I've tried also a MSI R9 390X Gaming 8GB. I got -100mV and 48 Watts less. The cheaper R9 380X can't be undervolted, because the VR chips are not adjustable. The voltage is mostly pin-coded and you need the specs to make a hard mod.
 

Ck1v1

Reputable
Jan 26, 2016
2
0
4,510
0
I did this with my R9 Nano, and set a fan curve in afterburner to where the fan spins 100% speed at 80c and 50% at 60c, and 20% at 20c.

i undervolted the card and with the fan spinning a bit higher, i was able to get a 15c lower temp and get higher score in 3dmark because of no throttling.
 

Eggz

Honorable
Sep 3, 2013
2,044
0
12,460
253


Thanks for replying. Was it meant to be an AMD-AMD comparison or an AMD-Nvidia comparison?
 

Myrmidonas

Honorable
Mar 13, 2013
120
0
10,710
9
This is an amazing and very interesting review. I love it and I hope more like this come in the future. However i missed the point where it "sais" :

".......The fact that AMD tends to set extremely high voltage targets for its graphics cards' GPUs can almost be considered standard at this point. Its strategy does maximize the number of GPUs that can be used, especially at the beginning of its production cycle, thereby increasing yield......"

Can someone elaborate please? Thank you in advance.
 

Eggz

Honorable
Sep 3, 2013
2,044
0
12,460
253


Someone else please correct me if I'm wrong, but I think the quoted language means to get at this: When a high voltage is applied to all cards, more cards will break, and people will need to buy new cards. If not, I think the major point is that (based on whatever motivation), AMD will sell more cards if it sets voltages high. The part about "especially at the beginning of its production cycle" could be a reference to the fact that AMD didn't originally allow voltages to be adjusted. From then until now, people who bought early faced a higher chance of their card dying from the voltage being too high. . . . This is based on interpretation and background knowledge, so it's just my best attempt to unpack the language you quoted. I'm open to other possible interpretations if there are any.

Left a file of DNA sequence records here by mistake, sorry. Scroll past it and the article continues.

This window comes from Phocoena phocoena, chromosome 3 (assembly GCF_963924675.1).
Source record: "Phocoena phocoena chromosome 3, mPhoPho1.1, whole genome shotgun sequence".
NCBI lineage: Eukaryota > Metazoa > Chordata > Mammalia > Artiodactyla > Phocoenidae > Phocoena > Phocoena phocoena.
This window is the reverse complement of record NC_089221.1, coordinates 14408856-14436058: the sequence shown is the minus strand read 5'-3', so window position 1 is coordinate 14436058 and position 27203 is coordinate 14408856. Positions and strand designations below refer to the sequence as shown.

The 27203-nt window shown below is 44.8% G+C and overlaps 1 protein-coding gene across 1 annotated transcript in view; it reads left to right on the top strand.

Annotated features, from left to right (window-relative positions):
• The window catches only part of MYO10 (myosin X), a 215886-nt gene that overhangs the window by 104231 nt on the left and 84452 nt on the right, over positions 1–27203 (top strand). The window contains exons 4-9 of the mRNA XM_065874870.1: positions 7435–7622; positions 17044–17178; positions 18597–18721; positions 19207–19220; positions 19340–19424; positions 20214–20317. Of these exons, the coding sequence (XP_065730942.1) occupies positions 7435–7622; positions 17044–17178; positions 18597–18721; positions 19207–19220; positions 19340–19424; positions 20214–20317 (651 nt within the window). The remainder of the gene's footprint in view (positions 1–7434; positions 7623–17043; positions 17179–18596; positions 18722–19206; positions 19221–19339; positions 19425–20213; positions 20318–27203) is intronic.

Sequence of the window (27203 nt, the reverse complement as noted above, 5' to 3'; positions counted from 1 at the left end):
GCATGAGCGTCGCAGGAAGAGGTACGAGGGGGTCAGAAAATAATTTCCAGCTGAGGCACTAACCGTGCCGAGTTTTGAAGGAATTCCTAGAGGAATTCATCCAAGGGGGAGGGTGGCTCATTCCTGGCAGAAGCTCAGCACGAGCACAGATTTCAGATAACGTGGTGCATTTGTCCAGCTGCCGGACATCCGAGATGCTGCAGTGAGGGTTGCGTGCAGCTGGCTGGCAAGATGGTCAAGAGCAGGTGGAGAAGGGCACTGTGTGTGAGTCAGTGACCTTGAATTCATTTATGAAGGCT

jlake3

Reputable
Jul 9, 2014
6
0
4,510
0
This is an amazing and very interesting review. I love it and I hope more like this come in the future. However i missed the point where it "sais" :

".......The fact that AMD tends to set extremely high voltage targets for its graphics cards' GPUs can almost be considered standard at this point. Its strategy does maximize the number of GPUs that can be used, especially at the beginning of its production cycle, thereby increasing yield......"

Can someone elaborate please? Thank you in advance.
The minimum amount of voltage a chip needs to remain stable at a given speed varies from chip to chip due to tiny variations within the manufacturing process. A high target increases the amount of imperfections that a chip can have and still be stable (and thus can be sold) at the reference speed and voltage, at the cost of higher power draw and heat for the whole line.
 

Gregsvn

Honorable
Apr 13, 2012
74
0
10,660
20
I undervolted my XFX R9 390 a few days ago currently it's at -100mV 1050/1600mhz and has not crashed/shown artifacts in 3 days. I've been playing mostly Witcher 3 and CS:GO both on max settings at 2560x1080p, and the temps are amazing they dropped from high 70s to mid-low 60s which is perfect as far as i'm concerned. I had the card at 1100/1700 before and i've not noticed an fps drop in realtime gaming and the tiny coil whine my card had completely disappeared! Definitely recommend undervolting on the R9 series.